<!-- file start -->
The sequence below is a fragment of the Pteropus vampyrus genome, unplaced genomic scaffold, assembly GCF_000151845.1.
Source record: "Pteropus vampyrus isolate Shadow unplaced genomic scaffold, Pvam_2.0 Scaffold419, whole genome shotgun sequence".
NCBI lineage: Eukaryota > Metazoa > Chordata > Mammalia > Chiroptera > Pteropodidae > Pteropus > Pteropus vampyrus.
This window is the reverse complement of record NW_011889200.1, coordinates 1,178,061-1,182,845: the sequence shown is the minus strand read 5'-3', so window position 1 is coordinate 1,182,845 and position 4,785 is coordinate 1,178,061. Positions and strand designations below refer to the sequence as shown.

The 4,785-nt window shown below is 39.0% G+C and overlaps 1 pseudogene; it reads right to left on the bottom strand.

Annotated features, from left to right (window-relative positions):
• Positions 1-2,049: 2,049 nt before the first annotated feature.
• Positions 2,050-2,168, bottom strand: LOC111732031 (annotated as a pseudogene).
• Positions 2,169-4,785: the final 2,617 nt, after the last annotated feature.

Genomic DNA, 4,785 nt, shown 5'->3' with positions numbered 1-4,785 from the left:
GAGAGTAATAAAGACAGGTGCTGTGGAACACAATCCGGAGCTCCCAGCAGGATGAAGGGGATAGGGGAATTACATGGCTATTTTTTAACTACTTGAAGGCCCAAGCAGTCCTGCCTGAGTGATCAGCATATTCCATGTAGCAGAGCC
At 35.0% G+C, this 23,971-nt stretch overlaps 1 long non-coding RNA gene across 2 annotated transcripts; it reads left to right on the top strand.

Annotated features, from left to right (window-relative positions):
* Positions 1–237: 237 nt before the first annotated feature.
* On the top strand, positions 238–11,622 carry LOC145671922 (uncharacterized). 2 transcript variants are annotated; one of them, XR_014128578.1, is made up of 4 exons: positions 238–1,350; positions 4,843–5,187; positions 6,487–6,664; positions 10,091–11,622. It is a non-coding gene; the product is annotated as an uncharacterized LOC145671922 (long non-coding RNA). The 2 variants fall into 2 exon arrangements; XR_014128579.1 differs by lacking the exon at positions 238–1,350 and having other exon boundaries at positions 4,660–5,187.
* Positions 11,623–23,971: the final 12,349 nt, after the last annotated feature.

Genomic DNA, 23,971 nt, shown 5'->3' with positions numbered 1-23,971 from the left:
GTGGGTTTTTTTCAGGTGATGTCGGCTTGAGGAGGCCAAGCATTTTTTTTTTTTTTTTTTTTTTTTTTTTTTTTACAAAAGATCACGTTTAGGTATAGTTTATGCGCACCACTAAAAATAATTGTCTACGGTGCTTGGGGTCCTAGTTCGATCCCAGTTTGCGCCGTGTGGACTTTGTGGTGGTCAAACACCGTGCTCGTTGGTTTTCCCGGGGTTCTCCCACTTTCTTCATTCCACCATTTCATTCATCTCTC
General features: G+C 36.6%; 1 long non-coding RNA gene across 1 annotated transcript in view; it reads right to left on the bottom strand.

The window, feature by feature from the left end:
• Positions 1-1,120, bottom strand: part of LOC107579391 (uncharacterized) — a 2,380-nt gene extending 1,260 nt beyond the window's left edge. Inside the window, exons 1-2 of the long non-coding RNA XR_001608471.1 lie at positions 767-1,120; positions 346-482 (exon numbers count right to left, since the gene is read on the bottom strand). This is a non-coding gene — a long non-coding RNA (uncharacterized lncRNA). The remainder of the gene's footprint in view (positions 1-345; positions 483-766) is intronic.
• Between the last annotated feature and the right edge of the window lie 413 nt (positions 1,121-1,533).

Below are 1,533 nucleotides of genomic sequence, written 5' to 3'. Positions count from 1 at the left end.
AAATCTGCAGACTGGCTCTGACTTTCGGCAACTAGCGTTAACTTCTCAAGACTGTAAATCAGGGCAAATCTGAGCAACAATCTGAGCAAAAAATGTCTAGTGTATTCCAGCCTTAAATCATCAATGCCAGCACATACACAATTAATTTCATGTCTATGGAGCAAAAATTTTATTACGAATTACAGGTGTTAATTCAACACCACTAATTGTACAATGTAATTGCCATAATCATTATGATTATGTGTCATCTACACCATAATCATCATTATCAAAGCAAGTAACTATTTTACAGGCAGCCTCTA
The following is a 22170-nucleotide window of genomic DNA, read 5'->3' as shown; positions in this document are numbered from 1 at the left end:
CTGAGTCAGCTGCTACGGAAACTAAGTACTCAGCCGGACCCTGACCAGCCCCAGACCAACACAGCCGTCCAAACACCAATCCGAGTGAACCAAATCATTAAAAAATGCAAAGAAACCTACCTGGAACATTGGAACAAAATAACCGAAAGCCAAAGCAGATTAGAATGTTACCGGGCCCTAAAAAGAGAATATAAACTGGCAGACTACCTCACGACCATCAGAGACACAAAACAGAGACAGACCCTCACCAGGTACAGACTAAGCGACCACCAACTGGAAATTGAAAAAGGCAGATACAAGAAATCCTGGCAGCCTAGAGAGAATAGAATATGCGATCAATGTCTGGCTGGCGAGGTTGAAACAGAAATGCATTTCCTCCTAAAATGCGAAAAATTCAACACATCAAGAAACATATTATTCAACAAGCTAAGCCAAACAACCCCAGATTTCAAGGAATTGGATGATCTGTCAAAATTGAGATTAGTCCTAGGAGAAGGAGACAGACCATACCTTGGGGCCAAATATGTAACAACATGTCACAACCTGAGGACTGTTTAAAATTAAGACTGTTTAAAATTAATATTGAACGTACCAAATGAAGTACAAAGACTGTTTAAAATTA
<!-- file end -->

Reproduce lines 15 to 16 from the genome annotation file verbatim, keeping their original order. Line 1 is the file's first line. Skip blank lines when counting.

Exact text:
* On the top strand, positions 238–11,622 carry LOC145671922 (uncharacterized). 2 transcript variants are annotated; one of them, XR_014128578.1, is made up of 4 exons: positions 238–1,350; positions 4,843–5,187; positions 6,487–6,664; positions 10,091–11,622. It is a non-coding gene; the product is annotated as an uncharacterized LOC145671922 (long non-coding RNA). The 2 variants fall into 2 exon arrangements; XR_014128579.1 differs by lacking the exon at positions 238–1,350 and having other exon boundaries at positions 4,660–5,187.
* Positions 11,623–23,971: the final 12,349 nt, after the last annotated feature.